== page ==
By: Gary Fineout
TALLAHASSEE, Fla. — The Republican-controlled Florida Senate on Monday rolled out a sweeping gambling proposal that would bring casinos to South Florida as well as expand the use of slot machines across the state.
A major component of the legislation would call for the creation of two $2 billion resort casinos, one each in Broward and Miami-Dade counties, if local voters give the green light in a referendum. It would allow dog tracks and horse tracks outside of South Florida to add slot machines to their locations.
Florida already has some casinos, such as one operated by the Seminole tribe in Tampa, but it has not yet authorized full-blown casinos similar to those in Las Vegas.
It’s not clear, however, whether the ambitious plans have enough votes in the Florida Legislature to pass. Some in Florida’s business community, including political heavyweights such as Disney, remain steadfastly opposed to any gambling expansion. The Florida House two years ago scuttled a bill to allow the creation of resort casinos.
All sides caught up in the fight over gambling, however, have poured hundreds of thousands of dollars into campaign accounts, meaning there could be a protracted tug of war on the issue during the annual legislative session that starts next week.
Sen. Garrett Richter, R-Naples and chairman of the Senate Gaming Committee, in a memo sent Monday to all senators cautioned that it could take weeks to discuss the legislation and answer questions before even the first vote is taken. The session ends in early May.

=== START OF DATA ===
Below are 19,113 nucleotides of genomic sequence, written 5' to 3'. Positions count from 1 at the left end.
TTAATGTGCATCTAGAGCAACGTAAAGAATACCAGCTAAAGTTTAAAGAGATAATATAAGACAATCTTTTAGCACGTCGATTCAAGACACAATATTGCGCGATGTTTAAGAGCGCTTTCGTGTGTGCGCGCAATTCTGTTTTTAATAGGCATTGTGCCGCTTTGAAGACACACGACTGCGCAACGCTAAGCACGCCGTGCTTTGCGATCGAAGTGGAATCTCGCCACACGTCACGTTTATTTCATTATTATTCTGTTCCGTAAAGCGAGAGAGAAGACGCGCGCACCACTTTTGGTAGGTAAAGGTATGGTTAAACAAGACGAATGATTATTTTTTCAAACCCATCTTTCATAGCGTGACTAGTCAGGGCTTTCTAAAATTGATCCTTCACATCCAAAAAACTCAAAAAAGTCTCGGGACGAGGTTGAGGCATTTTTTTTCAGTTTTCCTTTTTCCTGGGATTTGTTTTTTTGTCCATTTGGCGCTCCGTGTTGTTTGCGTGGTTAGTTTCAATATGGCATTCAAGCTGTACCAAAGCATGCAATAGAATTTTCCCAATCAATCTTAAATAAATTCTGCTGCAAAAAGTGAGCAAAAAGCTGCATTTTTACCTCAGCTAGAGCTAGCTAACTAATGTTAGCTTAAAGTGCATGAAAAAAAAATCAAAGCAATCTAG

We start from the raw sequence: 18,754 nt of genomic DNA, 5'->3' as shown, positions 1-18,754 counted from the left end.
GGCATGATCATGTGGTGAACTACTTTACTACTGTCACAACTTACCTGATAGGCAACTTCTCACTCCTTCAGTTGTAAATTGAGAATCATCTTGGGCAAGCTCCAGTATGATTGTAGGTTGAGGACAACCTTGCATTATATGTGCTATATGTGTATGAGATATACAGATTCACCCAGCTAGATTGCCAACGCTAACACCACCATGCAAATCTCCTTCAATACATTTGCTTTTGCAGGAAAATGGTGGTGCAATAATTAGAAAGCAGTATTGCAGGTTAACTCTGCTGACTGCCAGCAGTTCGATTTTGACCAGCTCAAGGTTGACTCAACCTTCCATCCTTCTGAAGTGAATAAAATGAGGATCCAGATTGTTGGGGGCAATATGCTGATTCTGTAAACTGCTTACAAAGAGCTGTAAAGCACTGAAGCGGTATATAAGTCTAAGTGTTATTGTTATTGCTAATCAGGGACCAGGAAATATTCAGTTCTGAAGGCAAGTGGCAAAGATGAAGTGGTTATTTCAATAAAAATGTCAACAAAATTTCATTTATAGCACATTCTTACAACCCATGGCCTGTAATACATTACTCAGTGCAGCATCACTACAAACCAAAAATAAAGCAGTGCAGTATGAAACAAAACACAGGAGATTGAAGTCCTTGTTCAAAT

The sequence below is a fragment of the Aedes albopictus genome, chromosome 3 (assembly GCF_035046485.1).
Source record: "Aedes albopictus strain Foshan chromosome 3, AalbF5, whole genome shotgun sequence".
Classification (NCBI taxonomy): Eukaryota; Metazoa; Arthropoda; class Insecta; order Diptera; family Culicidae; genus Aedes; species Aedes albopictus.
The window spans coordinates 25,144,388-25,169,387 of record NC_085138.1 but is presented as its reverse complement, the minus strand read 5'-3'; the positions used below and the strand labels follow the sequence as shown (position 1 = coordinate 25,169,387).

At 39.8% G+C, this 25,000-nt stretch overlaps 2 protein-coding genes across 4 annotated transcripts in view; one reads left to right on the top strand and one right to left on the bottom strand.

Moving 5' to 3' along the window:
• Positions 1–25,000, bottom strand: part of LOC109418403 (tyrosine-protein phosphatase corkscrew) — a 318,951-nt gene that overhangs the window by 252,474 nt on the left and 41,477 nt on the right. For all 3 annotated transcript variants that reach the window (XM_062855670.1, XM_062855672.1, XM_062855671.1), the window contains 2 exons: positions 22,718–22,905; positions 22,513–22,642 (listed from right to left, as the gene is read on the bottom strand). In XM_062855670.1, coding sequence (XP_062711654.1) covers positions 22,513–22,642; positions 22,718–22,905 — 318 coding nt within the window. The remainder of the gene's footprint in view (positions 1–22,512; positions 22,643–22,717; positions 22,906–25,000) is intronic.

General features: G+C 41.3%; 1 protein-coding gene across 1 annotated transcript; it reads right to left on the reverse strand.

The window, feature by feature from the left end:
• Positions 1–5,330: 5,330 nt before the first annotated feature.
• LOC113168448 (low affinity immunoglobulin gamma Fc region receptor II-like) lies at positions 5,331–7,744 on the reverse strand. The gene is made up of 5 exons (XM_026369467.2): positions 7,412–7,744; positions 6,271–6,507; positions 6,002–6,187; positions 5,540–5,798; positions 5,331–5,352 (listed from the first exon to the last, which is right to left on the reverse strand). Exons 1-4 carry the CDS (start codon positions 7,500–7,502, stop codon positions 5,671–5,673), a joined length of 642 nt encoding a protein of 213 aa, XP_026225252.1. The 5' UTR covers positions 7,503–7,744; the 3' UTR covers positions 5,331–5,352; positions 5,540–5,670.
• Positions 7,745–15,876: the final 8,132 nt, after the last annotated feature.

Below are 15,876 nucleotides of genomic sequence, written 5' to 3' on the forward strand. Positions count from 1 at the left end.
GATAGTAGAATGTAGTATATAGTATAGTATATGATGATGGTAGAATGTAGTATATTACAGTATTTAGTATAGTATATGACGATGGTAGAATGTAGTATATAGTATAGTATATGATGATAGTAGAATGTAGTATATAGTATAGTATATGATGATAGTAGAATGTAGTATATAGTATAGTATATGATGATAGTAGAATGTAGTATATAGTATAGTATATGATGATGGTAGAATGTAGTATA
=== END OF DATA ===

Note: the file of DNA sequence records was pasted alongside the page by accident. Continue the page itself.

House Speaker Will Weatherford, R-Wesley Chapel, continued to sound skeptical about the prospects of a gambling bill. He said his chamber will “approach gaming in a comprehensive manner.”
Weatherford said he wants Gov. Rick Scott to renegotiate the state’s existing compact with the Seminole Tribe for Florida before proceeding any further. The tribe inked a deal with former Gov. Charlie Crist that allowed slot machines and card games such as blackjack at several tribe casinos. The main portion of that compact, however, expires in 2015.
Weatherford also said he wants the issue brought before Florida’s voters.
The Senate proposal released Monday contains three separate bills, including a proposed constitutional amendment (SPB 7050) that would give voters a say in any future expansion of gambling. But the amendment would not apply to the provisions in a separate bill (SPB 7052) that would allow two additional casinos and slot machines at dog and horse tracks.
The proposed Senate bill also would aim to overhaul the state’s regulation of gambling by creating a new state agency called the Department of Gaming Control. This new agency would be overseen by a five-member board appointed by the governor. It would be up to this board to decide which company would get permission to open a casino.
An anti-casino group blasted the proposed bill and called it a “sell out” to gambling interests.
“It’s Christmas in February for out of state gambling interests, and their entire wish list can be found in these bills,” No Casinos President John Sowinski said in a statement. “I have yet to find any major provision that isn’t there at the request of somebody in the gambling industry.”